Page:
Diabetic Blisters

Diabetic Blisters

Share: Diabetic blisters are also called bullosis diabeticorum or diabetic bullae. They can sometimes develop in people with diabetes, although the condition is relatively rare. Only about one-half of one percent of those with diabetes is ever diagnosed with diabetic blisters. The blisters often appear on the legs and arms and seem to appear for no reason. In most cases, when they disappear, they do not leave scars. What Causes Diabetic Blisters? There is no single known cause for diabetic blisters. Many of those who have diabetic blisters may also have neuropathy and nephropathy. Some researchers think that a decreased ability to sustain an injury may play a role. And in people with heart failure, the swelling that can result from that condition may be enough to cause the blisters. Many people who develop the diabetic blisters have had diabetes for many years or have several complications from the disease. What Are the Symptoms of Diabetic Blisters? Most commonly, the blisters appear on the legs and feet. Rarely, you may also notice them on your fingers or the backs of your hands. You might go to bed one night with no blisters, wake up, and notice them. The blisters tend to be large and irregularly shaped. Sometimes, they look like a burn. There are commonly clear and contain sterile liquid. You might feel a burning sensation or a twinge of discomfort, but many people do not feel anything - other than a bit of surprise at seeing the blisters where there were none before. How Are Diabetic Blisters Treated? In many cases, the blisters heal by themselves, within two to four weeks, and no treatment is needed other than keeping them clean. On occasion, though, the blisters may burst. If this happens, your doctor may prescribe an antibiotic ointment or something to help dry Continue reading >>

2 Cases Of Bullosis Diabeticorum Following Long-distance Journeys By Road: A Report Of 2 Cases

2 Cases Of Bullosis Diabeticorum Following Long-distance Journeys By Road: A Report Of 2 Cases

Copyright © 2012 Fatima Bello et al. This is an open access article distributed under the Creative Commons Attribution License, which permits unrestricted use, distribution, and reproduction in any medium, provided the original work is properly cited. Abstract Background. Bullosis diabeticorum is a distinct, spontaneous, noninflammatory, and blistering condition of acral skin that is unique to diabetics. It is rare. Exact aetiopathogenesis is not known, but many attributed peripheral neuropathy as a potent risk factor, others hypothesized the role of trauma, UV light, and nephropathy. Aim. To present cases of bullosis diabeticorum following long-distance journeys by road. Methods. History and physical examinations were done on 2 diabetics who presented with bilateral feet bullae following a long journey. Biopsy of a circumferential area of the bullae including adjoining apparently normal skin was done. Results. Features of peripheral neuropathy were noted. One developed digital gangrene without features of peripheral vascular disease. Culture of aspirate from a bullae yielded Staphylococcus aureus. Tissue biopsy showed hyperkeratotic focally acanthotic pigmented epidermis with subcorneal separation of the granular layer of the epidermis by aggregates of viable and nonviable polymorphs and lymphocytes. There is mild acantholysis of the epidermis, and a fibrocollagenous dermis which is moderately infiltrated by lymphocytes. Conclusion. Long journeys by road is a strong factor in the aetiopathogenesis of bullosis diabeticorum on a background of peripheral neuropathy. Diabetics especially those with peripheral neuropathy should be cautious while traveling long journeys by road. 1. Background Bullous disease of diabetes (bullosis diabeticorum) is a distinct, spontaneous, no Continue reading >>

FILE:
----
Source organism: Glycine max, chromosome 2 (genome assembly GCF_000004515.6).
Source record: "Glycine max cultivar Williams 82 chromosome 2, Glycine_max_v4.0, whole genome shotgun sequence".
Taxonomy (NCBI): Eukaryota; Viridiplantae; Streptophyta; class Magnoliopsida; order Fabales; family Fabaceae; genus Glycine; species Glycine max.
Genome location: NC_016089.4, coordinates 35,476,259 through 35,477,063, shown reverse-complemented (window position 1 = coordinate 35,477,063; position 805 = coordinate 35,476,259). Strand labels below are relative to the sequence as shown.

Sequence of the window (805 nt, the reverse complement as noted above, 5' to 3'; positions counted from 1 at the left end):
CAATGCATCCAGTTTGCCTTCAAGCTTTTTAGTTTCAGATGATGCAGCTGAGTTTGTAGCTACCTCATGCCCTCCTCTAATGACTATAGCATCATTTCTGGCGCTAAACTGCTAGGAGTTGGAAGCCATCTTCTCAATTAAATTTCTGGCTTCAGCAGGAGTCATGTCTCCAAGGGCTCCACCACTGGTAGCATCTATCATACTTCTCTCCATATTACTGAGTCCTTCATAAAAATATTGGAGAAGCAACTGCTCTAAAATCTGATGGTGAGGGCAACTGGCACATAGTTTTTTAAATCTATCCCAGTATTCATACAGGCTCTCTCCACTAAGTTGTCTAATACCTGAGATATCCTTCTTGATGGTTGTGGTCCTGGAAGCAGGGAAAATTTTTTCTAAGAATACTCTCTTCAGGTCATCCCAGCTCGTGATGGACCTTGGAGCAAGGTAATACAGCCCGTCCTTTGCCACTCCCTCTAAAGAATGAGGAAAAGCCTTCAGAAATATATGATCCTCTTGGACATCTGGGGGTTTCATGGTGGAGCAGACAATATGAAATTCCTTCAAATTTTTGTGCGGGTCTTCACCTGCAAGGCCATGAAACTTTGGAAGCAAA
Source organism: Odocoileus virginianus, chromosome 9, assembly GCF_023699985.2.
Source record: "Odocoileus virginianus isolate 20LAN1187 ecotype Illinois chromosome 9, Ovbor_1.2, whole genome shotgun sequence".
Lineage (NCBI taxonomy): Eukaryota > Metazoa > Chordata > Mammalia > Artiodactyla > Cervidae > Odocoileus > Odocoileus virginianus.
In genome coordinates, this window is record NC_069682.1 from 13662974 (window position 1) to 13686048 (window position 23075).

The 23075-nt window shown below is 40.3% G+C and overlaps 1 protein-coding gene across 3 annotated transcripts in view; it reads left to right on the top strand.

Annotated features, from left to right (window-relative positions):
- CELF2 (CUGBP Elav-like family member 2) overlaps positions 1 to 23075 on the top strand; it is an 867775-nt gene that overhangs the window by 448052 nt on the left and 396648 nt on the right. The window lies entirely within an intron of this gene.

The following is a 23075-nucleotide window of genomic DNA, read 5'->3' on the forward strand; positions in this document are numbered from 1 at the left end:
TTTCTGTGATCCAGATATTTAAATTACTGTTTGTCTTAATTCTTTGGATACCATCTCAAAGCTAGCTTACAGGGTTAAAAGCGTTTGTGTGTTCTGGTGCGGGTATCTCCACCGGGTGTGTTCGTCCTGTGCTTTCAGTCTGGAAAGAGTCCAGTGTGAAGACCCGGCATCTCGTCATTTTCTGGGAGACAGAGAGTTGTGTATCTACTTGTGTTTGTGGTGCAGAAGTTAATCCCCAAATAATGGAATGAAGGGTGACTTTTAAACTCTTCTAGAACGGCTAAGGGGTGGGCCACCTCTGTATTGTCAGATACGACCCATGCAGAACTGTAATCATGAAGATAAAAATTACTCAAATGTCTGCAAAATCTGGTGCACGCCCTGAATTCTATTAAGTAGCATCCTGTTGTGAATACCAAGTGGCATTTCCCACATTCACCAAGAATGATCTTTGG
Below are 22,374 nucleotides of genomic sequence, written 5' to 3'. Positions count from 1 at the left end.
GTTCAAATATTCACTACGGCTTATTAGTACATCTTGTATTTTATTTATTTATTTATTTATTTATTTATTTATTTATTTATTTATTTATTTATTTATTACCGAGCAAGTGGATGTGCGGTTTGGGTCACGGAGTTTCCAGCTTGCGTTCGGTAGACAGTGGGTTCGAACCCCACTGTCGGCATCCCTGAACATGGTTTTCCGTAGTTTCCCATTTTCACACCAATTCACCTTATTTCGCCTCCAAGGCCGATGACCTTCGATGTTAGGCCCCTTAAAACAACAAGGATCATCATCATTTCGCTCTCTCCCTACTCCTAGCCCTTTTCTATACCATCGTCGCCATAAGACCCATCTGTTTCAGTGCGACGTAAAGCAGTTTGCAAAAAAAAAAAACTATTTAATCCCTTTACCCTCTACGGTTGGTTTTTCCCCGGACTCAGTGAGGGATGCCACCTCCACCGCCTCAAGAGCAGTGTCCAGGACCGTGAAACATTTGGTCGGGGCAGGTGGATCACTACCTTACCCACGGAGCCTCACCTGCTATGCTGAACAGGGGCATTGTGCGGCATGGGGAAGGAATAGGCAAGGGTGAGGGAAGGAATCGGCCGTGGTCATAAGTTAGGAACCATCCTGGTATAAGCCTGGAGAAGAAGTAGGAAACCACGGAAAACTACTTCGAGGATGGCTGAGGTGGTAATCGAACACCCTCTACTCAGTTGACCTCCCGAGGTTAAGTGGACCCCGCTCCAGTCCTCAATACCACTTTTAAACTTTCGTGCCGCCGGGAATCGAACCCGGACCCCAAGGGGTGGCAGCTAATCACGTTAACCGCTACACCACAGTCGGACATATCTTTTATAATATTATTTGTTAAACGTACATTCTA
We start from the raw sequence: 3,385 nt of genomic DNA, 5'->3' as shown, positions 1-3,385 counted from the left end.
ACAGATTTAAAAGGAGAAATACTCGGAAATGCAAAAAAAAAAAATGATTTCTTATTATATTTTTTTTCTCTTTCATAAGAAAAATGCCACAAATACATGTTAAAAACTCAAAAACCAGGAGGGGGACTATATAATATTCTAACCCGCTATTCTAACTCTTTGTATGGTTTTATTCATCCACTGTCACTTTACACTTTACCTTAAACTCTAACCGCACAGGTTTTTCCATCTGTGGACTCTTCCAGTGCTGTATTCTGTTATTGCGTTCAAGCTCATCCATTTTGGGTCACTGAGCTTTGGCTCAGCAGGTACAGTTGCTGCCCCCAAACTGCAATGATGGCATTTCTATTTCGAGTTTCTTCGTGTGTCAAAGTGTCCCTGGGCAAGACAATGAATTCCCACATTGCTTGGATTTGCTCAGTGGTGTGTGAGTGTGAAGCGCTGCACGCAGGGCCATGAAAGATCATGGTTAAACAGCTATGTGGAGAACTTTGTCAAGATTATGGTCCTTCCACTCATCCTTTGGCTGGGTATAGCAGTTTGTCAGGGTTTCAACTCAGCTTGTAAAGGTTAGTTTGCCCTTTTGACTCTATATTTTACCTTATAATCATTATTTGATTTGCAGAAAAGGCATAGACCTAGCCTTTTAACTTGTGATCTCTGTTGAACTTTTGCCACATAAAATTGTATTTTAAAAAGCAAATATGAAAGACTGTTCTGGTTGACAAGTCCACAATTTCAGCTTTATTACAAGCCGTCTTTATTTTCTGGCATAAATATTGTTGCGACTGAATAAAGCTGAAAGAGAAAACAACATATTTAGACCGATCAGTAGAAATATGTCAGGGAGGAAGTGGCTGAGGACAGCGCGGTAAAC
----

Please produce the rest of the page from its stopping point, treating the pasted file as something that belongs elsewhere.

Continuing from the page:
Diabetic Blisters: What You Need To Know

Diabetic Blisters: What You Need To Know